Back Bay/South End
Nestled between Arlington Street and Massachusetts Avenue,
and between Beacon Street and Shawmut Avenue. It is abutted
by Downtown, the Theatre District and Beacon Hill. This neighborhood
is full of posh boutiques, outdoor cafes and grand Victorian
town houses. The creative professions — advertising, publishing,
art and upscale retailing — are the Back Bay's stock-in-trade.
Accordingly, the ambience is chic.
Newbury Street, best known as the Back Bay's premier spot
for high-fashion shopping, is chock-full of trendy hair salons,
sidewalk cafes and gift shops. The first several blocks of
Newbury, are punctuated by fine art galleries and designer
boutiques; lower Newbury, closer to Massachusetts Avenue and
the hip Berklee College of Music, has developed a funkier
flavor that attracts artists, students and New Agers.
Boylston Street, one block over from Newbury, is anchored
by the beautiful architecture of Copley Square, an ideal spot
for a gourmet treat.
During the summer at the Public Garden, swan boats float on
a man-made pool, weeping willows offer shade to families of
ducks, and brilliant displays of flowers create a Monet-like
The South End, Back Bay's hipper sibling, begins at Huntington
Avenue. This is a racially diverse residential community of
renovated brownstones and West Indian, Syrian and Hispanic
markets. The upper end of Tremont Street is where the renowned
Boston Ballet and a number of restaurants, art galleries and
boutiques are located.
Beacon Hill Situated between Cambridge
and Beacon streets, and Memorial Drive and Bourdoin Street.
Beacon Hill exudes an aura of elegance and European charm.
The heart of Beacon Hill — and its only retail area — is Charles
Street, two blocks away from the Charles River. Flanked by
gas streetlights and brick sidewalks cracked with age, Charles
Street boasts many antique shops, art galleries and gift shops.
At twilight, when the gaslights come on and the setting sun
bounces off the Charles River and the state house dome, few
spots in Boston are as beautiful.
Downtown/Waterfront Located between Tremont and Park
streets, and Atlantic Avenue and Prince Street. Downtown/Waterfront
area is a bustling hub of activity, a lively retail and commercial
district with more than its share of historic attractions.
Within its boundaries are the Granary Burial Ground where
Samuel Adams and John Hancock are interred; the locales of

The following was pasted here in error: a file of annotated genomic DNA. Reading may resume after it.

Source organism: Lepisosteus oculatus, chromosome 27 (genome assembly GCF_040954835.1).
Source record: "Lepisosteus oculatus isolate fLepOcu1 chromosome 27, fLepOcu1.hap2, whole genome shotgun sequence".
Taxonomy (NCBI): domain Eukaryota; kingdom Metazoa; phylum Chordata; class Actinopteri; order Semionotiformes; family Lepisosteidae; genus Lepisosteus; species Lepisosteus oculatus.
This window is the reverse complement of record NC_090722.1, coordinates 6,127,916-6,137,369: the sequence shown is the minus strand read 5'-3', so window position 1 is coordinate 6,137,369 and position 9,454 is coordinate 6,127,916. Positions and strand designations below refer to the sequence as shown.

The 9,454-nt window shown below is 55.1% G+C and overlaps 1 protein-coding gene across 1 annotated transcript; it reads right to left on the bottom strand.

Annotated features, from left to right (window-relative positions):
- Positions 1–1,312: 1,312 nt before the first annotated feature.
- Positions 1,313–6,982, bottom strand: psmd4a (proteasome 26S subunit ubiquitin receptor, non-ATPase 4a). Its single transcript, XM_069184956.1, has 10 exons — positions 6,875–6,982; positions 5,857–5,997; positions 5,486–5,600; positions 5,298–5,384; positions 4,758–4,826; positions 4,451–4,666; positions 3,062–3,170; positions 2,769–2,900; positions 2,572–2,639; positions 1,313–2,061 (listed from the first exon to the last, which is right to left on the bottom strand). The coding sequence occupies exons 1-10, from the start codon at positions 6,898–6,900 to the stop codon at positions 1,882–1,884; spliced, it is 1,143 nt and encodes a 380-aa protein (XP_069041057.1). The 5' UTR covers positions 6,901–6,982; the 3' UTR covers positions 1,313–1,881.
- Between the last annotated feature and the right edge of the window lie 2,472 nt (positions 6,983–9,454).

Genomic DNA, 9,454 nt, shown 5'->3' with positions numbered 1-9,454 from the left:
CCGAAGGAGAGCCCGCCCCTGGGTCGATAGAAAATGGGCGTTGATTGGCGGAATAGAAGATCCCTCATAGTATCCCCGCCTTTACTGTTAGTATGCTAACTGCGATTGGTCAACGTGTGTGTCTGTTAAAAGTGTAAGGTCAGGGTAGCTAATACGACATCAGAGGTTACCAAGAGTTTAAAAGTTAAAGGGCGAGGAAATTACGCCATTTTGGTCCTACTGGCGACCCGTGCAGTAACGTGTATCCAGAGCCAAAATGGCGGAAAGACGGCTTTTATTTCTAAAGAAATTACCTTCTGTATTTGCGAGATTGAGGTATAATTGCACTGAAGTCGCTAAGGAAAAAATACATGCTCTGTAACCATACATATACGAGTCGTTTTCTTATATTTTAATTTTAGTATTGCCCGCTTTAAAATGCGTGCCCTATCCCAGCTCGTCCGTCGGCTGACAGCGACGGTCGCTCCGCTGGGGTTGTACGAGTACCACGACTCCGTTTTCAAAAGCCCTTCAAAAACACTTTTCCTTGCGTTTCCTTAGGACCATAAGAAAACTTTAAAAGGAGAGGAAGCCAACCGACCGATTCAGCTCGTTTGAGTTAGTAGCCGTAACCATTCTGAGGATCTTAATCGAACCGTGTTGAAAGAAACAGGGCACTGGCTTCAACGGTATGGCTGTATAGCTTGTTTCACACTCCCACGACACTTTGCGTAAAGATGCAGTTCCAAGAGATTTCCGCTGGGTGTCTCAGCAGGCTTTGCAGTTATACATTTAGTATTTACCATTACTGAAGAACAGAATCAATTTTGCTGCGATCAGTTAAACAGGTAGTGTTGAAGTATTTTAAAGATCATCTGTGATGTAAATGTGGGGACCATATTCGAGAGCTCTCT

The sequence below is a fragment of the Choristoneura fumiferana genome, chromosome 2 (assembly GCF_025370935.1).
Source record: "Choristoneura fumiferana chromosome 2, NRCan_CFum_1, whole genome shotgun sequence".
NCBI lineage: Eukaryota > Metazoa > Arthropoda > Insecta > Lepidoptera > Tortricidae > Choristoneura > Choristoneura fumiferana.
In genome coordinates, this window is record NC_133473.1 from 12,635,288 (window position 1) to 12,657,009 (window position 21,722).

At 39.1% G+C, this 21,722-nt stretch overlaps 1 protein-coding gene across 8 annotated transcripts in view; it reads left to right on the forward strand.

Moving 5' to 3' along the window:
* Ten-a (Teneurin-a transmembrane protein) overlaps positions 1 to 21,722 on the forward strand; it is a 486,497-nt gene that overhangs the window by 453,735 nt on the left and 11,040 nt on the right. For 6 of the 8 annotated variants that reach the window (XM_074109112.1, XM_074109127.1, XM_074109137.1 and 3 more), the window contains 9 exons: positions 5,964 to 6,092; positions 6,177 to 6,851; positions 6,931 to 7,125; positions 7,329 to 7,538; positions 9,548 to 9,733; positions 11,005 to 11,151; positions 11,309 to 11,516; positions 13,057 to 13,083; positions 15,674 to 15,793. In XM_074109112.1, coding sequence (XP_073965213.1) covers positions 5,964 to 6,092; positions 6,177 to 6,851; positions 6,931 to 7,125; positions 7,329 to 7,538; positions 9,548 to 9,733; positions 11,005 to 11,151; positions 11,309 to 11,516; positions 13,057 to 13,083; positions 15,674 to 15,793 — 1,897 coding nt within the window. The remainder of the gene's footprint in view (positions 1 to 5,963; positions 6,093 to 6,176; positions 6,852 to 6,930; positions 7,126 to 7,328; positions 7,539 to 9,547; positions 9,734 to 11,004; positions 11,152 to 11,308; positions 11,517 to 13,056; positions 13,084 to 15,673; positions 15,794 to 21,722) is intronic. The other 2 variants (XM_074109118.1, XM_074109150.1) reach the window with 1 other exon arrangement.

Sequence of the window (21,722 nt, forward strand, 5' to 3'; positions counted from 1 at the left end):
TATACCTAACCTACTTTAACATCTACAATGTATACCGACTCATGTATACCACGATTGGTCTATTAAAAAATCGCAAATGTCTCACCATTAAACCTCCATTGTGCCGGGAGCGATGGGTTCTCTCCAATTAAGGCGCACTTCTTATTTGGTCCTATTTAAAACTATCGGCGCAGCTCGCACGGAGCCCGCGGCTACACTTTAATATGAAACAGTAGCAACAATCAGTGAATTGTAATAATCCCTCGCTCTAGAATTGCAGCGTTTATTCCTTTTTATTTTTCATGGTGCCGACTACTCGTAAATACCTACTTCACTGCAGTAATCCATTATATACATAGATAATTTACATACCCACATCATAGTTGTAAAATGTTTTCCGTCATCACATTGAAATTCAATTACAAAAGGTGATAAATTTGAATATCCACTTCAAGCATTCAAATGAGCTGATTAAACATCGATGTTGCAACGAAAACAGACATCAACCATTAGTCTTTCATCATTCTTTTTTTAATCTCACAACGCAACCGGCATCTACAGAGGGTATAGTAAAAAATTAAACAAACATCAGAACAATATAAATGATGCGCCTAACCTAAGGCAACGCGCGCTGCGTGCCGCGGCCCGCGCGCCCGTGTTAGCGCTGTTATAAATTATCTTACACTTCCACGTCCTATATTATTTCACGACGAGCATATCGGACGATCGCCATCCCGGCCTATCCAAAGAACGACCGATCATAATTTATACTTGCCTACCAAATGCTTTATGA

the Boston Massacre and the Boston Tea party; and the meetinghouse
(Faneuil Hall) where the seeds of independence were sown.
The major hub of this section of Boston is Downtown Crossing,
a pedestrian mall one block from the Boston Common.
At the Waterfront find plenty of nightlife and shopping action
at the nearby Faneuil Hall Marketplace complex and its surrounding
shops. But for more cerebral pursuits, the Computer Museum,
Boston Tea Party Ship and Museum, and the New England Aquarium
offer many quieter diversions. Visitors' tip: it's best o
steer clear of the Downtown area around 5 p.m.; when government
offices let out for the day. The happy-hour crowd jams most
watering holes and also makes for some very congested subway
Theatre District/Chinatown Situated between Stuart
and Kneeland streets and Downtown Crossing; abutted by Back
Bay and Downtown. Whether your taste leans toward comedy,
drama, musicals or ballet, you'll find it all in Boston's
compact Theatre District.
Chinatown is a three-by-twelve-block area north of Kneeland
and east of Washington, crammed with Asian bakeries, grocery
stores and restaurants. Home to the third-largest Chinese
community in the country, this neighborhood is one of the
true late-night sections of Boston; Chinatown restaurants
typically stay open as late as 3 a.m., making it a great after-theater
The North End Between Commercial Avenue, North Washington
Street and Route 93; abutted by Downtown and the Waterfront.
A stronghold of Italian culture, the North End is well known
for its sense of community and love of good food and old-world
traditions. Bostonians flock to this neighborhood in the summer
for the annual Saints' Feasts held every weekend from mid-July
Cambridge Across the Charles River and west of Boston.
An ethnically rich community, Cambridge is comprised of tightly
knit neighborhoods with their own individual identities. The
jewel in Cambridge's crown is unquestionably Harvard Square,
home of one of our nation's oldest universities and more bookstores
per square foot than any other city in the country. But despite
the lofty image that its academic moniker evokes, Harvard
Square is more variety show than scholastic ivory tower. Street
performers are found in almost every doorway.